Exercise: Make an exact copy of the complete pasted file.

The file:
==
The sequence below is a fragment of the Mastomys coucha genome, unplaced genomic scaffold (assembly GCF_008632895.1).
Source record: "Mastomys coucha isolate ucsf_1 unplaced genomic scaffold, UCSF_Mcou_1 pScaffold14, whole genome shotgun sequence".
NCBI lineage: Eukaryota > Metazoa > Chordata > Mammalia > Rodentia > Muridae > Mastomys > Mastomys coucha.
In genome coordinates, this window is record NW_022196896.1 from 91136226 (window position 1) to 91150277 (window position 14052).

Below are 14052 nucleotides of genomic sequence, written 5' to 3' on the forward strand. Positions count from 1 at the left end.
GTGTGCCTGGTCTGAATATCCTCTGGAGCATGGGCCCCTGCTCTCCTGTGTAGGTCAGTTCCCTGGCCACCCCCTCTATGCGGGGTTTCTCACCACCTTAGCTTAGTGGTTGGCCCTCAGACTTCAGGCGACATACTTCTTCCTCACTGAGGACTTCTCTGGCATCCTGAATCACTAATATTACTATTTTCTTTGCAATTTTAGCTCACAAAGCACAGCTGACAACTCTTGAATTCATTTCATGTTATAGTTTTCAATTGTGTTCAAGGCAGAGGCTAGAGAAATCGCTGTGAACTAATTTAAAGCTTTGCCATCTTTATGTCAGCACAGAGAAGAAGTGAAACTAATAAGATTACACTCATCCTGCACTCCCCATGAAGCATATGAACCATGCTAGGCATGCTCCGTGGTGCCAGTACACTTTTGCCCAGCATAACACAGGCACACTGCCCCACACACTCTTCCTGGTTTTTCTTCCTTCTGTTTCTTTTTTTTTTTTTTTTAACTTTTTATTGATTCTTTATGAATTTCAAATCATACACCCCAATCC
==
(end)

The sequence below is a fragment of the Mastomys coucha genome, unplaced genomic scaffold (assembly GCF_008632895.1).
Source record: "Mastomys coucha isolate ucsf_1 unplaced genomic scaffold, UCSF_Mcou_1 pScaffold14, whole genome shotgun sequence".
NCBI lineage: Eukaryota > Metazoa > Chordata > Mammalia > Rodentia > Muridae > Mastomys > Mastomys coucha.
In genome coordinates, this window is record NW_022196896.1 from 91136226 (window position 1) to 91150277 (window position 14052).

Below are 14052 nucleotides of genomic sequence, written 5' to 3' on the forward strand. Positions count from 1 at the left end.
GTGTGCCTGGTCTGAATATCCTCTGGAGCATGGGCCCCTGCTCTCCTGTGTAGGTCAGTTCCCTGGCCACCCCCTCTATGCGGGGTTTCTCACCACCTTAGCTTAGTGGTTGGCCCTCAGACTTCAGGCGACATACTTCTTCCTCACTGAGGACTTCTCTGGCATCCTGAATCACTAATATTACTATTTTCTTTGCAATTTTAGCTCACAAAGCACAGCTGACAACTCTTGAATTCATTTCATGTTATAGTTTTCAATTGTGTTCAAGGCAGAGGCTAGAGAAATCGCTGTGAACTAATTTAAAGCTTTGCCATCTTTATGTCAGCACAGAGAAGAAGTGAAACTAATAAGATTACACTCATCCTGCACTCCCCATGAAGCATATGAACCATGCTAGGCATGCTCCGTGGTGCCAGTACACTTTTGCCCAGCATAACACAGGCACACTGCCCCACACACTCTTCCTGGTTTTTCTTCCTTCTGTTTCTTTTTTTTTTTTTTTTAACTTTTTATTGATTCTTTATGAATTTCAAATCATACACCCCAATCC